“As the dust settles in the aftermath of the historic Samsung – Apple court decision, where the maker of the iPhone was awarded a $1 billion payment for pattern infringement, the legal battles, and the “operating system wars” in the smartphone industry, are just getting started,” Agustino Fontevecchia reports for Forbes. “While Apple is likely to push to get Samsung’s products temporarily off the shelves, it will likely pursue legal action against other handset makers, RBC’s equity research team noted. They suggest buying Qualcomm and looking at Nokia and Microsoft, which should benefit as Samsung, and possibly Google, suffer.”

“The jury’s decision will help Apple sustain its ‘dominance over hand set vendors,’ RBC said, especially those that are Android-based. The analysts now expect Apple to pursue similar action against the likes of HTC and LG, and possibly others,” Fontevecchia reports. “Furthermore, the company founded by Steve Jobs will probably look to get Samsung’s products temporarily removed from shelves, a move Samsung will appeal.”

MacDailyNews Note: Apple has already moved to do so. See: Apple lists which Samsung products it will seek to ban from U.S. sale.

Fontevecchia reports, “Microsoft and Nokia came out unscathed and possibly emboldened. Adoption of Windows-powered phones remains fairly limited (market share is about 4%), in part given to their slow roll-out of the product, for which the company had been criticized… It will also empower Apple, which is already the world’s largest publicly traded company.”

Read more in the full article here.

MacDailyNews Take: Windows Phone will be popular. Over time, it’ll eat the lunch of the increasingly fragmented, increasingly insecure, and increasingly costly Android (losing patent infringement lawsuits and dropping features/paying royalties to multiple IP owners will do that to you).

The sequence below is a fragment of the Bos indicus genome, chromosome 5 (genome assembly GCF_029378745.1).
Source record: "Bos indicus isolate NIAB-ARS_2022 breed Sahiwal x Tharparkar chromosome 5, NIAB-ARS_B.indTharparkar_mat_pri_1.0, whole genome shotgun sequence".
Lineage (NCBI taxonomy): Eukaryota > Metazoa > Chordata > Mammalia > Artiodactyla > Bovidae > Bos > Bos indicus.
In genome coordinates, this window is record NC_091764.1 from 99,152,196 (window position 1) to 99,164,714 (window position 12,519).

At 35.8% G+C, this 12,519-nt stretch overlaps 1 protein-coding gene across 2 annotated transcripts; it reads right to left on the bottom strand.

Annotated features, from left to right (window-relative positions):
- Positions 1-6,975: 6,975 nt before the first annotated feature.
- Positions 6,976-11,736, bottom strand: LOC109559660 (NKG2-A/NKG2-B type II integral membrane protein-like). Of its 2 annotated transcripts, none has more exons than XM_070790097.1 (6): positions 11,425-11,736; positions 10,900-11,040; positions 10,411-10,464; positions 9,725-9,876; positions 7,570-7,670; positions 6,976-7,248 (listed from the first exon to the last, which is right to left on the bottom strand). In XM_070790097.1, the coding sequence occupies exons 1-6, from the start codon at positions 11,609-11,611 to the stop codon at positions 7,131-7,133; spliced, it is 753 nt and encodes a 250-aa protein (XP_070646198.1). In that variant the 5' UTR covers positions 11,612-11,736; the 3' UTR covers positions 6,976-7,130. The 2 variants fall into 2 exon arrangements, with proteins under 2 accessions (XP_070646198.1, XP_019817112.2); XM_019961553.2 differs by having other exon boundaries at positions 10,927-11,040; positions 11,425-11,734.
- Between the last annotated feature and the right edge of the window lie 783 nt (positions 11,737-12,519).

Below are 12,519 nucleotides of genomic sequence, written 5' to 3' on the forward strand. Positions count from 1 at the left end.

The not-iPhone world will begin to dump Android and move to Microsoft’s mobile OS offering because it will eventually cost less, work better, and come with far fewer legal issues. In the iPhone wannabe market, it’s already happening (Nokia, for example). We expect the same to happen in the iPad wannabe market, too [with Windows 8/RT]. Google and Microsoft will long battle each other for the non-Apple markets and that’s a much better scenario for everyone than having a single ripoff artist flood the market with fragmented, insecure, beta-esque, mediocre-at-best products. Google’s attempt to be the next Microsoft is doomed.

This, of course, will also impact Google’s search business. Apple’s Siri will increasingly deliver info to users sans Google and Microsoft will, naturally, use Bing for their search. As we’ve said many times in the past: “Google will rue the day they got greedy by deciding to try to work against Apple instead of with them.”

The bottom line: We’d rather see a company trying unique ideas, even if – shockingly – it’s Microsoft, than the wholesale theft of Apple innovations that we’ve been seeing for over four years now. Don’t steal IP. Even worse, don’t steal IP and “claim to be innovators.” We have no problem with any companies that attempt to compete with Apple using their own unique ideas and strategies.MacDailyNews Take, October 27, 2011

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